Insurance affordability to be a growing challenge for Some Australians
Insurance affordability will be a growing challenge for a significant number of households, according to the Australian Actuaries Institute, with the Climate Index at the third highest index value ever in Spring 2022 due to extreme rainfall, especially in the south-eastern parts of the country.
The Central Slopes and the Southern Slopes both recorded the highest ever extreme rainfall index value due to a combination of cyclical climate drivers – a La Niña event, a negative Indian Ocean Dipole, and a positive Southern Annular Mode.
These were experienced on the ground as storms and floods that generated more than 17,000 claims with estimated insured losses of $477m, according to the Institute. This followed $250m of claims arising from the flooding in western Sydney in July and $5.65b due to flooding in February and March.
According to the Insurance Council of Australia, one in 25 Australians has made a flood or storm-related claim since January 2020.
The sea level index for the country, as a whole, was also the third highest value ever in Spring 2022. It was particularly pronounced in south-eastern Australia.
However, the Institute noted that it largely went unnoticed due to the flooding events along the east coast. The Intergovernmental Panel on Climate Change (IPCC) has found that sea level rise in Australasia has been higher than global averages in recent decades.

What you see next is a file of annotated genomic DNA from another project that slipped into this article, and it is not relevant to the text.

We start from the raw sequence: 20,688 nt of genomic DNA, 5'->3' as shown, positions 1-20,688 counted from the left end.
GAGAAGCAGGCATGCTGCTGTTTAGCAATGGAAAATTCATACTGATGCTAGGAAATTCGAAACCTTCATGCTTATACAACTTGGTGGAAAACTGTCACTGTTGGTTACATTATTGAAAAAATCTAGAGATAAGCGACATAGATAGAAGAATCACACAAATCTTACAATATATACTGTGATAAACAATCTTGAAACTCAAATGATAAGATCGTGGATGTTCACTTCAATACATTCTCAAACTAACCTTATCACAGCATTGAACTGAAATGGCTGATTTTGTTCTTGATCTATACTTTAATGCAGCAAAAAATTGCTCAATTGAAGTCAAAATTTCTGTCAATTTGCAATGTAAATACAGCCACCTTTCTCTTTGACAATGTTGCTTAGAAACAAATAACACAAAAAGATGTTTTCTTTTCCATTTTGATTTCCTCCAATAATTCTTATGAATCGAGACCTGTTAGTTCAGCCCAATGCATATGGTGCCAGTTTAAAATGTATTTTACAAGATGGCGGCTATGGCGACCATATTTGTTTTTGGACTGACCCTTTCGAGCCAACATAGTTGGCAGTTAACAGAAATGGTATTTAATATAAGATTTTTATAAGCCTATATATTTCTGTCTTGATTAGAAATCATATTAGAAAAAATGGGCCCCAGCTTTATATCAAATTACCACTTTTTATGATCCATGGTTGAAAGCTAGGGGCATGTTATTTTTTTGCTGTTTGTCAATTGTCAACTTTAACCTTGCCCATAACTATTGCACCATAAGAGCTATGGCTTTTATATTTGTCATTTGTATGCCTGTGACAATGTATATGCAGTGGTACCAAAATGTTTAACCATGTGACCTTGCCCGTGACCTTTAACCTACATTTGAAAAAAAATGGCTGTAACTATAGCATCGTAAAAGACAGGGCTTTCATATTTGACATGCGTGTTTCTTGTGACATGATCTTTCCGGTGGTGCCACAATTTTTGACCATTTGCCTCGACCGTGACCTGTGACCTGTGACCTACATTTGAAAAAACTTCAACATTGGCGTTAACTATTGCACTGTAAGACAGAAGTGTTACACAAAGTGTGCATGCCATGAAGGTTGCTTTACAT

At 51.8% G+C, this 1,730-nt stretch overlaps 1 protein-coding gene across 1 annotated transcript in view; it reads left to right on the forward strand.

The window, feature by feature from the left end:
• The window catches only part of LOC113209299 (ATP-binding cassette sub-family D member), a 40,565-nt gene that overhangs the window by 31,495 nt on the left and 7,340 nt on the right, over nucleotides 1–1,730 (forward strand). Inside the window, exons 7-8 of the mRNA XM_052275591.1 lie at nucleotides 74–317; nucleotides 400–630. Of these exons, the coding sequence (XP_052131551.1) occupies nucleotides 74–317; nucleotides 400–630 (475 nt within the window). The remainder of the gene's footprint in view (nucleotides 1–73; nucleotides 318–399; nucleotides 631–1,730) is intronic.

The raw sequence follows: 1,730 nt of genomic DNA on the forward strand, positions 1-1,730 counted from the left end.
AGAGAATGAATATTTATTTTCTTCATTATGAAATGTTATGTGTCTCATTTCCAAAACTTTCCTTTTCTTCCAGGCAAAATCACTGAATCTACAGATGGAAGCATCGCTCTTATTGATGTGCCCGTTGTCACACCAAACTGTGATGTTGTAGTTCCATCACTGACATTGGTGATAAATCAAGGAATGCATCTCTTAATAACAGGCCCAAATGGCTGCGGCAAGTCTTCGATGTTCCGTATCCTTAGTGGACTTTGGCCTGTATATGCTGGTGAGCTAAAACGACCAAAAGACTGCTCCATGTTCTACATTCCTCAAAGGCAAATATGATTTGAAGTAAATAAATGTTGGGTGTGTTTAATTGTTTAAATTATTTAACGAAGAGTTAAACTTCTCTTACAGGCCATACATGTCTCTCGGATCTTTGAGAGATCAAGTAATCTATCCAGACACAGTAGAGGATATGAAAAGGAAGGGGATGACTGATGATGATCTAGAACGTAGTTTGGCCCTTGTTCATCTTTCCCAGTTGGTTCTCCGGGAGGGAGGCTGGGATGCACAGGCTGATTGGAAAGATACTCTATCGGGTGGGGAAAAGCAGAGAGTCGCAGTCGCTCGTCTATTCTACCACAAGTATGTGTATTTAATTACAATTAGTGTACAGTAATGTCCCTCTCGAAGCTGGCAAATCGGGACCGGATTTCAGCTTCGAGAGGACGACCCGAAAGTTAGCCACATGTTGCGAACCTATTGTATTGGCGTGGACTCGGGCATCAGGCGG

Long-term coastal erosion and coastal inundation are key risks many communities in Australia will need to manage, the Institute warned.
Elayne Grace, Actuaries Institute Chief Executive, said: “Sea level increases are predicted as a significant issue in decades to come, and is a certain indication of climate change. This will become an increasing issue given that about 87% of Australia’s population live within the coastal zone.
“The Spring reading underscores the importance of investment and commitment at all levels of government, business and community to adapt to and manage the consequences of climate change.”
‘Home insurance affordability and socioeconomic equity in a changing climate’, a recent Institute Green Paper, noted that insurance affordability will be a growing challenge for a significant number of people in the future.
Moderate temperatures across most of Australia will provide some reprieve. The Wet Tropics, which covers the most northern parts of Queensland, was an exception and has recorded the highest extreme temperature index value.
The outlook for Australia includes a dry, hot summer with increased bush and grass fire risk.